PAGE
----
Tuesday, October 10, 2006

Demise of the Yankees

Since I started following Major League Baseball closely in 1993, I've, at different times, been a fan of the Orioles, Red Sox, and Mariners.

Which is another way of saying that I truly relished the collapse of this year's Yankees in a heap of recriminations.

I don't want to say this too loudly, because it might keep them from blowing up the team, but the Yankees are fine.

The structure of the playoffs ensures that it's more or less a crapshoot. To a first approximation, a team has a 50% chance of winning each series. From a team construction and management perspective, the best you can do is make the playoffs every year. Cashman and Torre have done that.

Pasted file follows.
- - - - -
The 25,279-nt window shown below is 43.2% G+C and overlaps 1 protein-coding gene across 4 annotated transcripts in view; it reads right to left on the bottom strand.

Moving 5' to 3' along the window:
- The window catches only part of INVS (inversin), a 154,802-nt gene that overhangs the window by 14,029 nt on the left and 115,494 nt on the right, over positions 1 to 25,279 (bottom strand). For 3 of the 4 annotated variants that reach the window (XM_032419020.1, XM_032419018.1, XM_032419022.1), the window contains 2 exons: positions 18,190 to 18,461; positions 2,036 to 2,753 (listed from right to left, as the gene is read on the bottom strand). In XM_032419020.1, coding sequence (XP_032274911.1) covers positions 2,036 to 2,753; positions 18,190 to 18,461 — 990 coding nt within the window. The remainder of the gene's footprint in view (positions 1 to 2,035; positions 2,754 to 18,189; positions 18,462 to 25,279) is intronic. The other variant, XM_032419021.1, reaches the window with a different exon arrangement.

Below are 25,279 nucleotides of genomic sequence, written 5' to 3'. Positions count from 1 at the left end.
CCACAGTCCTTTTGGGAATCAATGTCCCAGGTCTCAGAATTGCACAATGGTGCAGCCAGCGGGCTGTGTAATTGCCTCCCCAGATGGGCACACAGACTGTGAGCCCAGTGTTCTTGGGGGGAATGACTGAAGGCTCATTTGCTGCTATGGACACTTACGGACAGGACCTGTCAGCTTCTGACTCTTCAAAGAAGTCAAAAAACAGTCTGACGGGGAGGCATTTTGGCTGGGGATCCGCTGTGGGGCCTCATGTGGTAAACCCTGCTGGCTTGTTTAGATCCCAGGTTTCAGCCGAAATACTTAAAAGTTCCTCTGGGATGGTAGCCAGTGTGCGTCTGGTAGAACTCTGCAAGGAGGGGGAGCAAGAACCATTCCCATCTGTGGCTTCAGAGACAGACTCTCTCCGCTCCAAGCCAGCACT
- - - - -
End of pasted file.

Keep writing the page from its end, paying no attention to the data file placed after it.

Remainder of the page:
Two little math exercises are useful. The Yankees have reached the postseason in each of the 12 full seasons since divisional play began. So we would expect them to have been bumped in the first round 6 times, the LCS 3 times, and go to the series 3 times. Of those 3, a reasonable Yankees fan could expect to win once or twice. Their actual record?
  • 5 first-round losses (1995, 1997, 2002, 2005, 2006)
  • 1 LCS loss (2004)
  • 2 World Series losses (2001, 2003)
  • 4 Titles (1996, 1998, 1999, 2000)
Essentially, the Yankees have an extraordinary 6-1 record in the LCS; aside from that, their performance is very close to the expected value.

Ah, you say, but the team's different now. Those wins aren't evenly distributed! But a playoff team has a 12.5% chance of winning the World Series. What are the odds of making the playoffs and not winning six years in a row? 44.8%. That's hardly a low-probability event.

But feel free to chase off the best player of his generation and the manager best suited to New York in the past 50 years.


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